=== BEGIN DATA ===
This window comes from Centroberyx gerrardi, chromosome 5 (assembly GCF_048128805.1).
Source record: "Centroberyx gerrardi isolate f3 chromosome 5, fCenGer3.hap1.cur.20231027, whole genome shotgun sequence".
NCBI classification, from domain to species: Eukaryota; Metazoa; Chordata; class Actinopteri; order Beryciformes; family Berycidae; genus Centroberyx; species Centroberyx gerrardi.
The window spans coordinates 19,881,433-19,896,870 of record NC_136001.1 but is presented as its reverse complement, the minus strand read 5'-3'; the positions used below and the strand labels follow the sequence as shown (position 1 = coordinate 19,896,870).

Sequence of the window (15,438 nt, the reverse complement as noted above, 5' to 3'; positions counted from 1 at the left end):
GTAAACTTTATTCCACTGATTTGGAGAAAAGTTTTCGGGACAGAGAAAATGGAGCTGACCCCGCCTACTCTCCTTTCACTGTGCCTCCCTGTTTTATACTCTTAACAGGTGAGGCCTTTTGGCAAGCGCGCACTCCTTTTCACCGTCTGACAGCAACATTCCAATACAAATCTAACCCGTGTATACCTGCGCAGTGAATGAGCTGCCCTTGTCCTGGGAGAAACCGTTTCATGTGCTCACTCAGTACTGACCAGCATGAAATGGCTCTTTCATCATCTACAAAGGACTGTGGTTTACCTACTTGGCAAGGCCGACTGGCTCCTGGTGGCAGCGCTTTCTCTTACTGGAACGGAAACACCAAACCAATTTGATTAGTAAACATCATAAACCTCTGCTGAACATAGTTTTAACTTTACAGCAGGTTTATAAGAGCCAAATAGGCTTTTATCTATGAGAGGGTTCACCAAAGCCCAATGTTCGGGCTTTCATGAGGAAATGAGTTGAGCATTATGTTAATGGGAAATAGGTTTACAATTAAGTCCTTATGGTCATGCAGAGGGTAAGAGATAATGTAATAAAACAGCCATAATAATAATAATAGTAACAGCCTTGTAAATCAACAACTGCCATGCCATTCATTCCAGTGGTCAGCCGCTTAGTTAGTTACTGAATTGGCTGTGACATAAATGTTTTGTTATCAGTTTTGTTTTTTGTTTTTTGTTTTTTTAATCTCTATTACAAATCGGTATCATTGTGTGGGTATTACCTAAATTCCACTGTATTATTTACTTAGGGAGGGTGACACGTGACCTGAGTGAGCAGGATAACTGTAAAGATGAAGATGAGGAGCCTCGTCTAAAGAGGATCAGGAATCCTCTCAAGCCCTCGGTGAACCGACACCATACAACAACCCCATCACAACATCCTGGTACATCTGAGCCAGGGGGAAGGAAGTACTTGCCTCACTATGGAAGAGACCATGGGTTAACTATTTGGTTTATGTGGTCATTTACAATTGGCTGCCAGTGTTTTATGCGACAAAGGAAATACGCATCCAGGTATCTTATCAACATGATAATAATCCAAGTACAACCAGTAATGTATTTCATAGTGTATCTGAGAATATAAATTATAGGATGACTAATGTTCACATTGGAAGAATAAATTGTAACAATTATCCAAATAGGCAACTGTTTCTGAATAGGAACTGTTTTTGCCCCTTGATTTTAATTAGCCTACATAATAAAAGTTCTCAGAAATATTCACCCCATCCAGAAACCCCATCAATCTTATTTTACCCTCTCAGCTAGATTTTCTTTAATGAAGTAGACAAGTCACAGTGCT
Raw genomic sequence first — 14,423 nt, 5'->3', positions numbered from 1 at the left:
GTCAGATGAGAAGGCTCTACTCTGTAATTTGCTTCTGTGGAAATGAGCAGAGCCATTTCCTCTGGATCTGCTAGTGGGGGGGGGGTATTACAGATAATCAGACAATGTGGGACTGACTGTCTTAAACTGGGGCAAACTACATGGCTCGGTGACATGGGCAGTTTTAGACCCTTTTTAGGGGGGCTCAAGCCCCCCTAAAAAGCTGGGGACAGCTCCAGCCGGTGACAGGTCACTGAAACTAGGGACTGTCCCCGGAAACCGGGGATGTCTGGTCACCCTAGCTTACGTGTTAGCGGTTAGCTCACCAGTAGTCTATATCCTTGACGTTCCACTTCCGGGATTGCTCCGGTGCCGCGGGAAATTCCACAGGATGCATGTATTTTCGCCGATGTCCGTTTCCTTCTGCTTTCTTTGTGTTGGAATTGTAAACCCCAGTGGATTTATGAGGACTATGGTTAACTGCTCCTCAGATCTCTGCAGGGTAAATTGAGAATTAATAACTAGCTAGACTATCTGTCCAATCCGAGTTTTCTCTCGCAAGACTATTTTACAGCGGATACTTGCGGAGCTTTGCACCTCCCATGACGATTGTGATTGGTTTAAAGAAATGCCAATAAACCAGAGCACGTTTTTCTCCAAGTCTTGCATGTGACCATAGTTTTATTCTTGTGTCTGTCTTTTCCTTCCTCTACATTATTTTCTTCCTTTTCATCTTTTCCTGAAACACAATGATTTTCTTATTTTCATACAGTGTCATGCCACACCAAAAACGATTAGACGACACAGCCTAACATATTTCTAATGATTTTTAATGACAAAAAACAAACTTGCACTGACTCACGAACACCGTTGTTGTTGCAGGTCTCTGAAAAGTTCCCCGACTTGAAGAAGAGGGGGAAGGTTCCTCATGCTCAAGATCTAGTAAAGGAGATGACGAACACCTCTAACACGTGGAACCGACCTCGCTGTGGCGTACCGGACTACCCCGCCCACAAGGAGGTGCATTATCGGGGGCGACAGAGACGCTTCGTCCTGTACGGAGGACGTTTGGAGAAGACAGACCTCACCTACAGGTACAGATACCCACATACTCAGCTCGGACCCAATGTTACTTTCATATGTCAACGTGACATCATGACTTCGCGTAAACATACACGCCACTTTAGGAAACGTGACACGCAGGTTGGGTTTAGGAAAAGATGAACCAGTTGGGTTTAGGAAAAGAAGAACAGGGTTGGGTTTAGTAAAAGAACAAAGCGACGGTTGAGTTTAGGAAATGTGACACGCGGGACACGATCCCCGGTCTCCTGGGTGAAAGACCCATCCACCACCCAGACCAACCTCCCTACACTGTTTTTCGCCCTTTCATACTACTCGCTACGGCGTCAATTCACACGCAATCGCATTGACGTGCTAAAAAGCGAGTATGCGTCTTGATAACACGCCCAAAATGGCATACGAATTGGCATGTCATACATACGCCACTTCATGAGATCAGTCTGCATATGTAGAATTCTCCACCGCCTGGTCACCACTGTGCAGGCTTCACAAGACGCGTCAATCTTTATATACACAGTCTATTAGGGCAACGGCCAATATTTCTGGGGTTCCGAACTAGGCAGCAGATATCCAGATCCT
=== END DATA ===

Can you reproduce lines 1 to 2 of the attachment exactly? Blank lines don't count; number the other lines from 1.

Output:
This window comes from Centroberyx gerrardi, chromosome 5 (assembly GCF_048128805.1).
Source record: "Centroberyx gerrardi isolate f3 chromosome 5, fCenGer3.hap1.cur.20231027, whole genome shotgun sequence".